A Whole Hand

She was one.


Then, two.


Next came three.


Followed by four.


And, now five.

img_9225It’s Millie’s fifth birthday today. She was once a baby and now she’s not. She’s five.

At five years of age, Millie’s favorite thing in life is stuff. Food also ranks pretty high up there but mostly it’s her “stuff” that she treasures most. It seems like such a distinctly Girl Thing (the boys aren’t like this) but Millie surrounds herself with little odds and ends from every corner and crevice of the house. She fills her bedroom with random cardboard boxes, an array of Lego pieces, torn slips of paper too important to toss, broken toys, extra blankets, costume jewelry, innumerable barrettes and hairbands, bread bag ties, instruction manuals, rocks, flower petals, stuffed animals, American Girl catalogues and an assortment of other flotsam that all takes up valuable real estate in her small space.

I’ve never known a child to be so content surrounded by so much chaos. But, Millie is. And, although we certainly try, I can’t fault her for her belongings. Millie has an incredible imagination and each of her treasures has a place in it. Her mind turns an Amazon delivery box into a three part play and a lowly piece of wobbly furniture becomes a fully stocked writer’s desk. She spends hours upon hours in her bedroom creating a world with all of her special things. Everything makes sense to her even if the rest of us find the accumulation of crap maddening.

Sometimes, when Bob and I check on her at night before heading to bed, we find she has relocated to the floor to sleep; a selection of her favorite items surrounding her head. Sort of like a halo made entirely of junk from the recycling bin. We try to tuck her in the best we can, removing the piece of cutlery from beneath her arm and the produce rubber band from her wrist.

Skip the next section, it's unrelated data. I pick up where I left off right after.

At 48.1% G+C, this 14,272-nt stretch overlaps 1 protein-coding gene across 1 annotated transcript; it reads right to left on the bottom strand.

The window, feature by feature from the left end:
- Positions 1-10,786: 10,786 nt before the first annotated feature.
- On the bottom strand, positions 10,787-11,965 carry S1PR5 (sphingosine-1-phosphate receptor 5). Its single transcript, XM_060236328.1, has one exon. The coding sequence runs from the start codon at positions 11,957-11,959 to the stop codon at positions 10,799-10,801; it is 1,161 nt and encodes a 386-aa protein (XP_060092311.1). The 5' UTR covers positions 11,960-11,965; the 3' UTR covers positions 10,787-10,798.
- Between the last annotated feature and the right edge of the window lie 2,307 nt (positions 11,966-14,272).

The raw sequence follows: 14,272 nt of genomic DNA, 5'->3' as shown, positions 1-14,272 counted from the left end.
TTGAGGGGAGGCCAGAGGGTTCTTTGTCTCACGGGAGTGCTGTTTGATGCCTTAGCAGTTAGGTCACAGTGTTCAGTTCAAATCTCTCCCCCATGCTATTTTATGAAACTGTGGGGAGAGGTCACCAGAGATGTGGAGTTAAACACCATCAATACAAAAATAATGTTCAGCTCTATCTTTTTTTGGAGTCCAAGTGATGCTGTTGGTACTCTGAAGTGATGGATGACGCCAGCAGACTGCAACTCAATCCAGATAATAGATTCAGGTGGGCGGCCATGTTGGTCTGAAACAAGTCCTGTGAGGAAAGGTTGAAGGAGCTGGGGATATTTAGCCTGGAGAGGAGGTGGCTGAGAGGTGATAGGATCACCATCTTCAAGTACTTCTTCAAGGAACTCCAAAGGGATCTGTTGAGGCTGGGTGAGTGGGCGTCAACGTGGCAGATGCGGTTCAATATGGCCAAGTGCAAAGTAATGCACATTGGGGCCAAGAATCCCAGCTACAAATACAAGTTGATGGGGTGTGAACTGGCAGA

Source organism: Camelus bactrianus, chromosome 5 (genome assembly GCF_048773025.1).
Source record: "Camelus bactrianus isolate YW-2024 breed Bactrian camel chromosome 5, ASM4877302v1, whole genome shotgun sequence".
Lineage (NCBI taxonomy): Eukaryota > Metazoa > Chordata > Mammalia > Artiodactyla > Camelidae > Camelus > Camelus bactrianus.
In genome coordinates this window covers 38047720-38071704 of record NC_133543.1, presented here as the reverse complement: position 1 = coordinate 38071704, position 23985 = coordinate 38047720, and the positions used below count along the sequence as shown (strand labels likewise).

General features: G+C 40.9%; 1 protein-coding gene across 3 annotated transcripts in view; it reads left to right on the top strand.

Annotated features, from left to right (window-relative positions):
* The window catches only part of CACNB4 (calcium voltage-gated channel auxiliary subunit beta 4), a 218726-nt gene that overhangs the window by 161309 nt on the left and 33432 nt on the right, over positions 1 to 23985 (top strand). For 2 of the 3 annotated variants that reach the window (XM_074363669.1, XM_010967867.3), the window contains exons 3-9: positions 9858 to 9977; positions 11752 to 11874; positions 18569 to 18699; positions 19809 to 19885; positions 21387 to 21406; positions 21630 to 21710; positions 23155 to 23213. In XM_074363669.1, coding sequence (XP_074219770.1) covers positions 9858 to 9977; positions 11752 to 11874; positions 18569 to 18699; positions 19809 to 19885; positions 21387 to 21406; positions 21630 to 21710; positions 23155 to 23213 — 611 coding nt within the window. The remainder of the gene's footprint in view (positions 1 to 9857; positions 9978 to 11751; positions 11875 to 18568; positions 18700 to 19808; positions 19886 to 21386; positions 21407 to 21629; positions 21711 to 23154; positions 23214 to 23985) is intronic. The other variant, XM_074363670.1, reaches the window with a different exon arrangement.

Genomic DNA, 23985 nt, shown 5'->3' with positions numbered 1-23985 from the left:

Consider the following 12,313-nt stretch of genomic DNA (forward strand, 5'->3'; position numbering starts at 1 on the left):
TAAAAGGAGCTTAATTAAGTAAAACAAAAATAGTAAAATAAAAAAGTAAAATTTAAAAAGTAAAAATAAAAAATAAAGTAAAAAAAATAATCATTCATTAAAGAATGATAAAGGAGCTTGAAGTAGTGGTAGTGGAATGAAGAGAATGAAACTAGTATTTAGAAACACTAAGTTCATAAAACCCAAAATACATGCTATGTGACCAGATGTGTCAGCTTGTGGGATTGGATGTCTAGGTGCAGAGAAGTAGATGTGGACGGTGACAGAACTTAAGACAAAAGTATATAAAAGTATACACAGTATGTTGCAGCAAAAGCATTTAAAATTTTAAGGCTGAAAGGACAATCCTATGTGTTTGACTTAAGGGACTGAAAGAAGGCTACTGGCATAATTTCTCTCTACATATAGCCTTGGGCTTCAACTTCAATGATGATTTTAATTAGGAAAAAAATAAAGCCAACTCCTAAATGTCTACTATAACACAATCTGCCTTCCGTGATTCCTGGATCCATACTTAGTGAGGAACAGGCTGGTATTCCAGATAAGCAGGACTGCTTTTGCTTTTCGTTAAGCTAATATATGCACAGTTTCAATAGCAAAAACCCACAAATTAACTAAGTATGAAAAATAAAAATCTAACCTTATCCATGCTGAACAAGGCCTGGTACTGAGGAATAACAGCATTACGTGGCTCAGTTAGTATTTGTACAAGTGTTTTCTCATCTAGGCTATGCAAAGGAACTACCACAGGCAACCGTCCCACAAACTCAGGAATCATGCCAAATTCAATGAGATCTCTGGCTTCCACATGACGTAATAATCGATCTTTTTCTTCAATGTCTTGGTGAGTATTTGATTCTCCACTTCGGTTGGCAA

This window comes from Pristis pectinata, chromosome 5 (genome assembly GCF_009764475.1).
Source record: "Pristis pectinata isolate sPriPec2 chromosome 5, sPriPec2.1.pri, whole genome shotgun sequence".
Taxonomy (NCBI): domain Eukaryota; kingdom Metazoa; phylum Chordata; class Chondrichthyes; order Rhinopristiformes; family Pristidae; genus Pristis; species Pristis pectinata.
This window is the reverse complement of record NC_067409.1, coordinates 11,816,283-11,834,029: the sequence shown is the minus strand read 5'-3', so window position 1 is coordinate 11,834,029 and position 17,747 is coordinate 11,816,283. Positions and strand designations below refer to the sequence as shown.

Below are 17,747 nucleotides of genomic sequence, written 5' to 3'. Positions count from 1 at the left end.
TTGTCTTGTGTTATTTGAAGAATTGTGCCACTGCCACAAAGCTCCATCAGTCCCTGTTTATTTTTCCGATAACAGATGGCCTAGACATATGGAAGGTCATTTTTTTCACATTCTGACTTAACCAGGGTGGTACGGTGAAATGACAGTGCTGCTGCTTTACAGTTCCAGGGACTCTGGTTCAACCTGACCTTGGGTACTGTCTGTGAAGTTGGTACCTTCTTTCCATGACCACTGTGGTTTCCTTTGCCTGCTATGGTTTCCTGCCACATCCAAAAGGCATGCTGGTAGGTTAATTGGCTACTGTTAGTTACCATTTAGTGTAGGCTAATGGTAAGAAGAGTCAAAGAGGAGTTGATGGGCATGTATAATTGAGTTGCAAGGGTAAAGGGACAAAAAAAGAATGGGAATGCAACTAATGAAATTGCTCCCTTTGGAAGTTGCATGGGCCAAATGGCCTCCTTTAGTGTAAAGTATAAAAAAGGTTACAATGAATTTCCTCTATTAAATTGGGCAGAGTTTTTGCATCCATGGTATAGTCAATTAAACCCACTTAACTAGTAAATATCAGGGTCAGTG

A couple of months ago, I tried to get Millie to tackle her messy bedroom. As I stood there, chastising her for the condition of her room, she looked at me, pointed a finger in my direction and said, “But, Moooo-oooom. This is my fun zone.”

Indeed, Millie. Happy birthday to the biggest fan of fun I’ve ever known.

Finally Five

Charlie turns five years old today. Yesterday, he was only four, a BABY. Today he is five, Imminent Kindergartner.

Portrait of the young man as a birthday boy.

Portrait of a Young Man as the birthday boy.

Incidentally, it was Haircut Day on Easter (isn’t that how you celebrate?) and Charlie surprised us when he asked for a close cut. He has had long hair for a year or so – mostly because he was terrified of the buzzing noise the clippers made and refused anything more than my Edward Scissorhands-like approach to trimming his hair. However, seeing as he was almost five, he hiked up his big boy pants and asked for short hair when I plopped him in the chair. We had grown attached to Charlie’s long locks but after a consultation with Bob, who said it was Charlie’s call to make, I fired up the clippers and got to work. The very next day, Charlie came down with a mysterious high fever that has kind of put a damper on his birthday week. Naturally, Bob and I are assuming Charlie’s long hair gave him some sort of Samson-esque power, like immunity to illness, and now that his hair is gone, he has succumbed to more mundane problems.